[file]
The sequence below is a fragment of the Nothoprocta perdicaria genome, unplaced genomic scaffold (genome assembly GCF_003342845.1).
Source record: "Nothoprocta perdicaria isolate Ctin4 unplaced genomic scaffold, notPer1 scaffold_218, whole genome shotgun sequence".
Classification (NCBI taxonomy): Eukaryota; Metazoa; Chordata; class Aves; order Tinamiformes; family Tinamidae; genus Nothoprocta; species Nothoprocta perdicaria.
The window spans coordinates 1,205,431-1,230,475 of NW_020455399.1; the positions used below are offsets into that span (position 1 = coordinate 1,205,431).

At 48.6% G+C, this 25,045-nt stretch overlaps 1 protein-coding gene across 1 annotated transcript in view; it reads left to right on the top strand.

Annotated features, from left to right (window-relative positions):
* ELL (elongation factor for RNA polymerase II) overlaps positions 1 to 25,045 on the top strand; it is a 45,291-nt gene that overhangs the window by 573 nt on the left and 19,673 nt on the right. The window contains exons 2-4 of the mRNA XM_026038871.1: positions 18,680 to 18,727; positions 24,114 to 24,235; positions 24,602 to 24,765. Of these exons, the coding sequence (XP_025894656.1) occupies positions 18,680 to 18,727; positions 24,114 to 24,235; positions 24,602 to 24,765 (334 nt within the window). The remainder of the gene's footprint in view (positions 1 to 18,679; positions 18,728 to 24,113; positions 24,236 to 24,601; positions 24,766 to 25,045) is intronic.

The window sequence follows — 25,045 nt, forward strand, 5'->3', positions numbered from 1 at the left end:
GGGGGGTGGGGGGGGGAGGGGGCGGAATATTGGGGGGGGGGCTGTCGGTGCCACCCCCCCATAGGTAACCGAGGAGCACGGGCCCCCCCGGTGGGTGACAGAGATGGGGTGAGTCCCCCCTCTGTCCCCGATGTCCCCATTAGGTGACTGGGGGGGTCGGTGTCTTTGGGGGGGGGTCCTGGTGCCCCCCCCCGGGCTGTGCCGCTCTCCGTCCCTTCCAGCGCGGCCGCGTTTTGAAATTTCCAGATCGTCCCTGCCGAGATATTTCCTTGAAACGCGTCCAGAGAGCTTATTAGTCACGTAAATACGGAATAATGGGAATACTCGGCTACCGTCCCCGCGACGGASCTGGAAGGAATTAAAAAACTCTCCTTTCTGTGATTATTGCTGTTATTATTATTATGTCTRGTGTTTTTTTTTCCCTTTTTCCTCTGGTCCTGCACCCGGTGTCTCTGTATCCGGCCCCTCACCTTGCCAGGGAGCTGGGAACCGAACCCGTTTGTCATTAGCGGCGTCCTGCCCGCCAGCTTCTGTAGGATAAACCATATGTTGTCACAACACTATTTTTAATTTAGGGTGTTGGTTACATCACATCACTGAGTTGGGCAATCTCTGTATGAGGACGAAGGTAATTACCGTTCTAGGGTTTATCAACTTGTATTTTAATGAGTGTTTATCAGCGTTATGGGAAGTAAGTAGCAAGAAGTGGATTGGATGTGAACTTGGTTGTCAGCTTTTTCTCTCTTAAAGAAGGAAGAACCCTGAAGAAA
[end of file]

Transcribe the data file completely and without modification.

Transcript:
The sequence below is a fragment of the Nothoprocta perdicaria genome, unplaced genomic scaffold (genome assembly GCF_003342845.1).
Source record: "Nothoprocta perdicaria isolate Ctin4 unplaced genomic scaffold, notPer1 scaffold_218, whole genome shotgun sequence".
Classification (NCBI taxonomy): Eukaryota; Metazoa; Chordata; class Aves; order Tinamiformes; family Tinamidae; genus Nothoprocta; species Nothoprocta perdicaria.
The window spans coordinates 1,205,431-1,230,475 of NW_020455399.1; the positions used below are offsets into that span (position 1 = coordinate 1,205,431).

At 48.6% G+C, this 25,045-nt stretch overlaps 1 protein-coding gene across 1 annotated transcript in view; it reads left to right on the top strand.

Annotated features, from left to right (window-relative positions):
* ELL (elongation factor for RNA polymerase II) overlaps positions 1 to 25,045 on the top strand; it is a 45,291-nt gene that overhangs the window by 573 nt on the left and 19,673 nt on the right. The window contains exons 2-4 of the mRNA XM_026038871.1: positions 18,680 to 18,727; positions 24,114 to 24,235; positions 24,602 to 24,765. Of these exons, the coding sequence (XP_025894656.1) occupies positions 18,680 to 18,727; positions 24,114 to 24,235; positions 24,602 to 24,765 (334 nt within the window). The remainder of the gene's footprint in view (positions 1 to 18,679; positions 18,728 to 24,113; positions 24,236 to 24,601; positions 24,766 to 25,045) is intronic.

The window sequence follows — 25,045 nt, forward strand, 5'->3', positions numbered from 1 at the left end:
GGGGGGTGGGGGGGGGAGGGGGCGGAATATTGGGGGGGGGGCTGTCGGTGCCACCCCCCCATAGGTAACCGAGGAGCACGGGCCCCCCCGGTGGGTGACAGAGATGGGGTGAGTCCCCCCTCTGTCCCCGATGTCCCCATTAGGTGACTGGGGGGGTCGGTGTCTTTGGGGGGGGGTCCTGGTGCCCCCCCCCGGGCTGTGCCGCTCTCCGTCCCTTCCAGCGCGGCCGCGTTTTGAAATTTCCAGATCGTCCCTGCCGAGATATTTCCTTGAAACGCGTCCAGAGAGCTTATTAGTCACGTAAATACGGAATAATGGGAATACTCGGCTACCGTCCCCGCGACGGASCTGGAAGGAATTAAAAAACTCTCCTTTCTGTGATTATTGCTGTTATTATTATTATGTCTRGTGTTTTTTTTTCCCTTTTTCCTCTGGTCCTGCACCCGGTGTCTCTGTATCCGGCCCCTCACCTTGCCAGGGAGCTGGGAACCGAACCCGTTTGTCATTAGCGGCGTCCTGCCCGCCAGCTTCTGTAGGATAAACCATATGTTGTCACAACACTATTTTTAATTTAGGGTGTTGGTTACATCACATCACTGAGTTGGGCAATCTCTGTATGAGGACGAAGGTAATTACCGTTCTAGGGTTTATCAACTTGTATTTTAATGAGTGTTTATCAGCGTTATGGGAAGTAAGTAGCAAGAAGTGGATTGGATGTGAACTTGGTTGTCAGCTTTTTCTCTCTTAAAGAAGGAAGAACCCTGAAGAAA